Developers refute flood prevention delay claims

Housebuilders have denied they are to blame for delays in installing drainage systems to mitigate flooding on new developments.

The Home Builders Federation (HBF) refuted suggestions in a BBC report that its members have been lobbying against the inclusion of sustainable drainage systems ­(SuDS) in new developments.

SuDS are designed to mimic nature by managing excess rainwater where it falls rather than the traditional approach of chanelling it through drains. Examples include ponds, reed beds, drainage channels and porous driveways.

"House builders have been installing SuDS for almost a decade," a spokesman for the HBF said.

SuDS on new developments will be compulsory from April this year, as mandated by the Flood and Water Management Act. The adoption and maintenance of SuDS will transfer to SuDS Approval Bodies (SABs) that are established by local authorities.

However, very few of these are actually ready to take up this role, according to the HBF.

"Come April, we won’t have anybody to take the SuDS designs to for approval, which would result in delays to work starting on new sites. We asked for a delay until the all local authorities have set up the approval bodies," the spokesman said.

This delay has been now been agreed.

The Landscape Institute - the chartered body for landscape architects - said the government appears "paralysed" when it comes to fully implementing the Flood and Water Management Act, which aims to deliver more comprehensive management of flood risk.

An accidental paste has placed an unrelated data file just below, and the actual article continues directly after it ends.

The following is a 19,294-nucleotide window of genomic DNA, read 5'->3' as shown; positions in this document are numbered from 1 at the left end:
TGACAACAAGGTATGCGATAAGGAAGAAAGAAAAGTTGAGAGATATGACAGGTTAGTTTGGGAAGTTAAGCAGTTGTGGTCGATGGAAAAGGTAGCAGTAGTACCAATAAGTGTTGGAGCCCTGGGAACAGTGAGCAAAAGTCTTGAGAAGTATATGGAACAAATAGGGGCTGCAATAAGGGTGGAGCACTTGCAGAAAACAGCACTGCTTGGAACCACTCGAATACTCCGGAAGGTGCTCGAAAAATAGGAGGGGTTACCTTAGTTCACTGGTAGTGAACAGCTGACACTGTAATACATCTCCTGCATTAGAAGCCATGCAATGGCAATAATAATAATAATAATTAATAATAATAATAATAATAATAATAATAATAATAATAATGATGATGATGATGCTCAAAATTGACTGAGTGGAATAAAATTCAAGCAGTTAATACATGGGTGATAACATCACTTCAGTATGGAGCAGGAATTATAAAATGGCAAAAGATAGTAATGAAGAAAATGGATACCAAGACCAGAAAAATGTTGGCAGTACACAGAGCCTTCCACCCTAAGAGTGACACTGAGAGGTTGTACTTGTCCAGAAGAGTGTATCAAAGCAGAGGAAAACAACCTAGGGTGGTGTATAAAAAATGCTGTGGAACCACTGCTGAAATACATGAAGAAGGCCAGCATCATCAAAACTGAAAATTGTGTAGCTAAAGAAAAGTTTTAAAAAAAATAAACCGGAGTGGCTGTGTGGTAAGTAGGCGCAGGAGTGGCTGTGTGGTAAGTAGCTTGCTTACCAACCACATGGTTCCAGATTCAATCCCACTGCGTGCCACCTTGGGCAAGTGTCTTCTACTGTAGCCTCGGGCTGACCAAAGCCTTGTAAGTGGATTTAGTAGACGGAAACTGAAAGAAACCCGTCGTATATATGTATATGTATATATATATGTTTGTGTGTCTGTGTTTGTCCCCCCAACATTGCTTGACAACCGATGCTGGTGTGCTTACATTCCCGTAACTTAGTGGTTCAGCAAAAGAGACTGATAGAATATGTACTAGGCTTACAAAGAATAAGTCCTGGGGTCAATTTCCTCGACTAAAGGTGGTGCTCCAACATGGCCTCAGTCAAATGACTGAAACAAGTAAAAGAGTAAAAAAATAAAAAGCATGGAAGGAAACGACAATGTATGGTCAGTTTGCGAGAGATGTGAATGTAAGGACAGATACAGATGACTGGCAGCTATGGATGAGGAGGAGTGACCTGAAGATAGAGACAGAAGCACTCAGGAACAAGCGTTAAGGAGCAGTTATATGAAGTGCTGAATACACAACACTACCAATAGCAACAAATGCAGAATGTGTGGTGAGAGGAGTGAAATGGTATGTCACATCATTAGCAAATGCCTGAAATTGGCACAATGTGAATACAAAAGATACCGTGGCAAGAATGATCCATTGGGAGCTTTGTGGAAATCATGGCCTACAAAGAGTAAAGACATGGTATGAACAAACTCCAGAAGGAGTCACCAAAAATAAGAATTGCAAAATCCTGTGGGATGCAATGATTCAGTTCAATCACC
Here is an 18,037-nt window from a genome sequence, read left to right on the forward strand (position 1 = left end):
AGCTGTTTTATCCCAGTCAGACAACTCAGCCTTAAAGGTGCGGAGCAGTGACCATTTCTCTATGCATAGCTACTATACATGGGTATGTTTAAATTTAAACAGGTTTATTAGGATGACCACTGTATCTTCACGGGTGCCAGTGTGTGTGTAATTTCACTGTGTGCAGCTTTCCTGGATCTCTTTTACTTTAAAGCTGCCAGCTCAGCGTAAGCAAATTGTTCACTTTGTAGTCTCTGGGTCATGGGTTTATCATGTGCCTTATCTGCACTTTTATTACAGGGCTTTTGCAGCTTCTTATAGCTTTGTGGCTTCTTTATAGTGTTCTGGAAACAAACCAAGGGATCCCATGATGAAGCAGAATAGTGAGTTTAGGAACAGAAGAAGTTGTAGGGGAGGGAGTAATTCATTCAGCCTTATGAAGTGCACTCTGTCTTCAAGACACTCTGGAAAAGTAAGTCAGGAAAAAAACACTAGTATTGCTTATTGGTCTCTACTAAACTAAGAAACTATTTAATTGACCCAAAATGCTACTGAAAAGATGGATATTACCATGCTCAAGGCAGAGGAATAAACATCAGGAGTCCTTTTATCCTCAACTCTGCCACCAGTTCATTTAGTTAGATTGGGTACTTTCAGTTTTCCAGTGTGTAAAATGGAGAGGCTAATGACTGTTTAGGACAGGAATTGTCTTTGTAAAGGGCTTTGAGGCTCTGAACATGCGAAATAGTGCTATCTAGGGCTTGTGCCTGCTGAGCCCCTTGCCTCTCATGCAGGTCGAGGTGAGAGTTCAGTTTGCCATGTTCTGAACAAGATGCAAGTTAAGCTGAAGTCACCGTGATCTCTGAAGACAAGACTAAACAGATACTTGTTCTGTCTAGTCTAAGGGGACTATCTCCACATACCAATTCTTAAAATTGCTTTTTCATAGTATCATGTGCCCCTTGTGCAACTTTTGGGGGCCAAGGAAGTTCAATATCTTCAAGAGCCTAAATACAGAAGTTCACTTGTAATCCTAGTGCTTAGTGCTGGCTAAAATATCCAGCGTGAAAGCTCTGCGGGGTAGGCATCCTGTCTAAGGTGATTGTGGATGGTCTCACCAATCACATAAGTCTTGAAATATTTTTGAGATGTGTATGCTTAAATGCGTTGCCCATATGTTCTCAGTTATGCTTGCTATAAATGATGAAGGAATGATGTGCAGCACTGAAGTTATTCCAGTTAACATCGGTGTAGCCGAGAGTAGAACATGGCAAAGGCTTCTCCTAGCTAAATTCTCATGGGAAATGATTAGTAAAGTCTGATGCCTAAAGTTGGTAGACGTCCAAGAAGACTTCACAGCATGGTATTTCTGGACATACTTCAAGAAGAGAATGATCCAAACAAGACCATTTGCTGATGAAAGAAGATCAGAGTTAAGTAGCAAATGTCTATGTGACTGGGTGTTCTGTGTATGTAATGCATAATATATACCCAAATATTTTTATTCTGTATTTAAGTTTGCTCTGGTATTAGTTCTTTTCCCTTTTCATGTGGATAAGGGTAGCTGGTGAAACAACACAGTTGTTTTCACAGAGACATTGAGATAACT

Sue Illman, president of the Landscape Institute, said: "Elsewhere in the world, investment in SuDS is accepted as an economical and sustainable way of protecting against the cost of flooding".

Prime Minister David Cameron pledged to report by the end of the month on the capability of the nation’s flood defences, flood response agencies and investment plans to deal with flooding.

Hugh Ellis, head of policy at the Town and Country Planning Association, said: "It is critical this review reconsiders the advice and resources of the planning service to deal with future extreme weather events as a result of climate change, including reversing proposed cuts to the staffing levels at the Environment Agency."

The review should also acknowledge the role of good urban design to deal with flooding, he added.

Have you registered with us yet?

Register now to enjoy more articles and free email bulletins

Sign up now
Already registered?
Sign in

Join the conversation with PlanningResource on social media

Follow Us:
Planning Jobs